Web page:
The Supreme Court on Thursday upheld the right of the state of Texas to reject a specialty license plate featuring a Confederate flag. The case featured an unusual alliance in which Justice Clarence Thomas, known for his rigid ideological conservatism, teamed up with the court’s four liberal justices in a 5-4 majority.
The central issue in this case was whether a message displayed on a license plate is personal speech or government speech.
A Texas board had denied a request by the state chapter of the Sons of Confederate Veterans for a license plate that displayed the group’s name, founding date, and the Confederate flag. The state of Texas argued that license plates are government speech, so the state has the right to censor it. The Sons of Confederate Veterans claimed the plates are private speech, and that the government’s decision not to approve its license plate request was discrimination based on viewpoint and a violation of its free-speech rights.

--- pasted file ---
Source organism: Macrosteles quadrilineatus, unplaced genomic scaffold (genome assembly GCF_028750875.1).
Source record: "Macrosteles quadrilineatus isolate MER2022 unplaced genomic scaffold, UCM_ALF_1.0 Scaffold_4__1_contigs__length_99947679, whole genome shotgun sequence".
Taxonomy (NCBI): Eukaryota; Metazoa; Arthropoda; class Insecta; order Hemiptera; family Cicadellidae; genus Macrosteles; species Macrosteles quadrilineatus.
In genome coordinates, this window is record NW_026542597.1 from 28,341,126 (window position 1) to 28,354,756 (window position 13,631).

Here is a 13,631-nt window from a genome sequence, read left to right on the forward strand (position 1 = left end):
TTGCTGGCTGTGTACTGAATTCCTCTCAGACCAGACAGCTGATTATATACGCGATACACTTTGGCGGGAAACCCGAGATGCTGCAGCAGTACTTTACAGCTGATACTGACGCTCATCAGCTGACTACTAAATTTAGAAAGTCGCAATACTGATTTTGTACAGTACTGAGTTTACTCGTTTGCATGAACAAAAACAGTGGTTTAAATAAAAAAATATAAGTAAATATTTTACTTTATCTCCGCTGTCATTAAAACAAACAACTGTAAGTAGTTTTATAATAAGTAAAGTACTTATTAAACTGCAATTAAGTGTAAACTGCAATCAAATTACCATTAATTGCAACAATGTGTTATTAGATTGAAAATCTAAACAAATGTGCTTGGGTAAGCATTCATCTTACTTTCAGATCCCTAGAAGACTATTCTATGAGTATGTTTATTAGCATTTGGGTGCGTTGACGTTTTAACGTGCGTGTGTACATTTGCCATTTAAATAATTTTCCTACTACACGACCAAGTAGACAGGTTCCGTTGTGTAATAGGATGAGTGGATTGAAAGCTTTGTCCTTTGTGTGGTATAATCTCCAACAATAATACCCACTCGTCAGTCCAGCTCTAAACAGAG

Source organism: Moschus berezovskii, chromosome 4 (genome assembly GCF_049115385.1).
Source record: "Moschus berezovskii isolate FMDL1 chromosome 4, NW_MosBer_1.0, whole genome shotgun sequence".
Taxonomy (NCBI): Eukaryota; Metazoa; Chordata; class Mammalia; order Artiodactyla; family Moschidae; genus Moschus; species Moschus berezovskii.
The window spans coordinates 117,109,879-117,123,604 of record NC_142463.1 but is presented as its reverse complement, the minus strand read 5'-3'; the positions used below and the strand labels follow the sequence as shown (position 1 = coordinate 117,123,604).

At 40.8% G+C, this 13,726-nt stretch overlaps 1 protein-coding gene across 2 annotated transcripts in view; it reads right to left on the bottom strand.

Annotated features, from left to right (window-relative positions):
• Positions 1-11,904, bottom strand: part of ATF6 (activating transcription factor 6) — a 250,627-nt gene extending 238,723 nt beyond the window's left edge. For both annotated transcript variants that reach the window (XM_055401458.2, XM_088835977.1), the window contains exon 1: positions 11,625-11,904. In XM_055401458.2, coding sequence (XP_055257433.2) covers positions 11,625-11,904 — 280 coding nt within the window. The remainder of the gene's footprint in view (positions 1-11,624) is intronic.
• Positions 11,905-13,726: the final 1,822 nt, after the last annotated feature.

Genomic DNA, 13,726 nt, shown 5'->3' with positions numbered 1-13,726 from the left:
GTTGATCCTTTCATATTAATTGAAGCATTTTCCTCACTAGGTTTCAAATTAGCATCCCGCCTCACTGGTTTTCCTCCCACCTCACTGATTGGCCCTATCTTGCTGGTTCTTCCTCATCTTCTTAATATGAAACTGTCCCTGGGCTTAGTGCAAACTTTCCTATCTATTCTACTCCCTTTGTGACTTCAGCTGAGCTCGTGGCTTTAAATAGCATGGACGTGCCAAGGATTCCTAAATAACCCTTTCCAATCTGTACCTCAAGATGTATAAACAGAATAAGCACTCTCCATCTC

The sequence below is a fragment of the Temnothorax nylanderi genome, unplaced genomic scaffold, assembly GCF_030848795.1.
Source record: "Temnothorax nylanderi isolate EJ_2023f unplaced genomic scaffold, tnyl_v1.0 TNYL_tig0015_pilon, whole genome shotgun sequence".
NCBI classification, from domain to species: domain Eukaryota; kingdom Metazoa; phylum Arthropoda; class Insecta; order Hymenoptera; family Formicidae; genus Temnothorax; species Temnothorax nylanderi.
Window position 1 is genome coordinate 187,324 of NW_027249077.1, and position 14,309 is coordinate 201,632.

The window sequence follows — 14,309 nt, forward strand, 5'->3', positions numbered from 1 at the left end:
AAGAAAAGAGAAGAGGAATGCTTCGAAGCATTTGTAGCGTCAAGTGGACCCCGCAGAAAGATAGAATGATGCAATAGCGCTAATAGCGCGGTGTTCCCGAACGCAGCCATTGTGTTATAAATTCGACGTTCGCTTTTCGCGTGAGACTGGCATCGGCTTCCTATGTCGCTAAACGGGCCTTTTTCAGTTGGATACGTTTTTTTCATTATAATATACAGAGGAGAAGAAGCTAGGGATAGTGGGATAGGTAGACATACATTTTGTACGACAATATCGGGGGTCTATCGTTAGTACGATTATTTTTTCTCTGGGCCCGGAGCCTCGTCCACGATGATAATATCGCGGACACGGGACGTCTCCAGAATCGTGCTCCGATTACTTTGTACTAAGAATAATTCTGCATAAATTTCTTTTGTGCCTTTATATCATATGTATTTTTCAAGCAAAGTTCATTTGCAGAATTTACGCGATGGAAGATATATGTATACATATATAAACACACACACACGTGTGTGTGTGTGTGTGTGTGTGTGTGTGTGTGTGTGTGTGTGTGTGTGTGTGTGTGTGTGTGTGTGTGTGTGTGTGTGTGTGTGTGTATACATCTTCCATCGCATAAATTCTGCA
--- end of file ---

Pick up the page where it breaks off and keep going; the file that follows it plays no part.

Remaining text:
While the government can’t engage in viewpoint discrimination of private speech, “[w]hen government speaks, it is not barred by the Free Speech Clause from determining the content of what it says,” Justice Stephen Breyer’s majority opinion states. “Texas license plates are, essentially, government IDs. And issuers of ID ‘typically do not permit’ the placement on their IDs of ‘message[s] with which they do not wish to be associated.'”
The four dissenting justices argued that the majority “passes off private speech as government speech and, in doing so, establishes a precedent that threatens private speech that government finds displeasing.”
Although Texas is now free to deny the Sons of Confederate Veterans a license plate with a Confederate flag, some state governments still embrace the controversial Civil War symbol. In South Carolina, where a shooting Wednesday night in a historic black church left nine people dead, the Confederate flag still flies on state capitol grounds.